By Peter Bochner
Researchers at the Stanford University are using Google Glass to help autistic children recognize and classify emotions. Google Glass is an optical head-mounted display technology that displays information in a smartphone-like hands-free format.
In an article posted today on the TechCrunch website, Nitish Kulkarni describes as part of the Autism Glass Project, a part of the Wall Lab in the Stanford School of Medicine, a research team is pairing face-tracking technology with machine learning to build at-home treatments for autism.
The Autism Glass Project’s software uses machine learning to detect features in people’s faces, in order to classify emotions, instantly giving users a read on a face’s expression.
The Autism Glass Project just launched the second phase of its study. The first phase, which studied the interaction between children and computer screens, involved only 40 studies because the Wall Lab had access to only one Google Glass device. But in June, Google donated 35 more devices and the project received a grant from the Packard Foundation.
The project’s second phase is a 100-child study to investigate the system’s viability as an at-home autism treatment. In this phase, children will interact with their surroundings through a game developed by MIT’s Media Lab called “Capture the Smile.” The children wear Google Glass and search for individuals with a specific emotion on their faces. By monitoring performance in this game combining that with video analysis and parental questionnaires, the team comes up with a mathematical observation of the physical manifestations of each participant’s autism. Tracking this over time will help the Wall Lab’s researchers better understand how visual engagement plays a role in the process of detecting emotions.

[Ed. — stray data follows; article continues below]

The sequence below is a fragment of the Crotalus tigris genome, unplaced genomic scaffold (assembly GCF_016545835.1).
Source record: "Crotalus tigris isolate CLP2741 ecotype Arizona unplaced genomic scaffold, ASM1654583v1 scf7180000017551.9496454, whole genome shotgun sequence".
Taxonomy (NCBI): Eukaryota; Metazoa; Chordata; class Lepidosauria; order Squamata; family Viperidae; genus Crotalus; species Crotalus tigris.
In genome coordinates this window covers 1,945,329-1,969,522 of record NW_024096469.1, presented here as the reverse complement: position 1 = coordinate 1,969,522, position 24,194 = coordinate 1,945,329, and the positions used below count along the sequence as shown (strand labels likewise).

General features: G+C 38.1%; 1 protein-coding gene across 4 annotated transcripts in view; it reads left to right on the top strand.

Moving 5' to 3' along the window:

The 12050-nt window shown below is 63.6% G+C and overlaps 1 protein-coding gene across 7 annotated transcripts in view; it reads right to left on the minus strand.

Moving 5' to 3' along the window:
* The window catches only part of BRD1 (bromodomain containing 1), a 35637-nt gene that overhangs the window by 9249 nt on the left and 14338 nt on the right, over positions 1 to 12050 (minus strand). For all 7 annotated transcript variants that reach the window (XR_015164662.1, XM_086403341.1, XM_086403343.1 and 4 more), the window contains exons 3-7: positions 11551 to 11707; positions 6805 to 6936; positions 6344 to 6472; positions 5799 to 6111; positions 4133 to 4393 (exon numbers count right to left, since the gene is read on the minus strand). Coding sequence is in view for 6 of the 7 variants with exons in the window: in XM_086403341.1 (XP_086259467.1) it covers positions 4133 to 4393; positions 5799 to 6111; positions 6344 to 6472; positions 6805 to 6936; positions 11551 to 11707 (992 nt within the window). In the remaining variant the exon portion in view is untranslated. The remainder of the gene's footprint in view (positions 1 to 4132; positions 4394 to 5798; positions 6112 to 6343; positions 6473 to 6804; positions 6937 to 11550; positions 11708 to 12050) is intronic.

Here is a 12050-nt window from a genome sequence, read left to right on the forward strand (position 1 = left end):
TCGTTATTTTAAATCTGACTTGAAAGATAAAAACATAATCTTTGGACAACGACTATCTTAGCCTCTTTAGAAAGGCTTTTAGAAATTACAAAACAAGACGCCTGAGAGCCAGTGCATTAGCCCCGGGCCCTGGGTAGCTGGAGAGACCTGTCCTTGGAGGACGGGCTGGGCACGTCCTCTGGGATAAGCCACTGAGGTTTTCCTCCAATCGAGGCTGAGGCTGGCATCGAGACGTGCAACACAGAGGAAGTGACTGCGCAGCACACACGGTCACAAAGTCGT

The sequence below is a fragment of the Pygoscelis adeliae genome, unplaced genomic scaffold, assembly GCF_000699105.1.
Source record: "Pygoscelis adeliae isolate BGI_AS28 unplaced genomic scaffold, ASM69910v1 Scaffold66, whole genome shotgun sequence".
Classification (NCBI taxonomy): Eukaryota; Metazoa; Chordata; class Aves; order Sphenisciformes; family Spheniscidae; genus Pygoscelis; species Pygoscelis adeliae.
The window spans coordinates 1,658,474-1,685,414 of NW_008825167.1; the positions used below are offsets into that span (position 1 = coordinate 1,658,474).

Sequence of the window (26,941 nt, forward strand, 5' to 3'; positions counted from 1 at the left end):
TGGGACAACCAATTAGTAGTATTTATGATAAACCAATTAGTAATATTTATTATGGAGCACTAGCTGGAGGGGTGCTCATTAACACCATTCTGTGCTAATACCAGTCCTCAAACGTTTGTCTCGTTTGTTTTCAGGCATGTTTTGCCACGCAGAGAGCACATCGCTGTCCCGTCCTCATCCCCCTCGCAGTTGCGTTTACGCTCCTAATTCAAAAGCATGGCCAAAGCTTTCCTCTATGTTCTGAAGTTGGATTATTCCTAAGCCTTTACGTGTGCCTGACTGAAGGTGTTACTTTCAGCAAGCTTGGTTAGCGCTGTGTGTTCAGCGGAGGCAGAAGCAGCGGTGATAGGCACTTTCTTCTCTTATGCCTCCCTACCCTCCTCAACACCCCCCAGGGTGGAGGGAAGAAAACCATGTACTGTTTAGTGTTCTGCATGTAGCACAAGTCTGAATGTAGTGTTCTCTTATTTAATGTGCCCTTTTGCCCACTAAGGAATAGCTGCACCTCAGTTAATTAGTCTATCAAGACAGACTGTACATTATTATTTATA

Although the technology is not yet widespread, it already has been featured in a book series about an autistic superhero. In the second book in the “Without Fear: The First Autistic Superhero” series authored by Alec Frazier, the protagonist receives a set of glasses that let him ‘see’ emotions.
“If you think about it,” said Catalin Voss, one of the Autism Glass Project researchers, “what we’re doing is giving children with autism superpowers.”
The original article can be found here.
Peter Bochner is a writer and editor for subjects related to information technology and medicine. He has worked on such publications as Computerworld, Asian Sources and the Journal of Alzheimers Disease, served as editor for several TechTarget websites, and has written for several high-tech research firms. In addition, he served as editor for the recently published book Aspertools: The Practical Guide for Understanding and Embracing Asperger’s, Autism Spectrum Disorder and Neurodiversity, by Harold S. Reitman, M.D.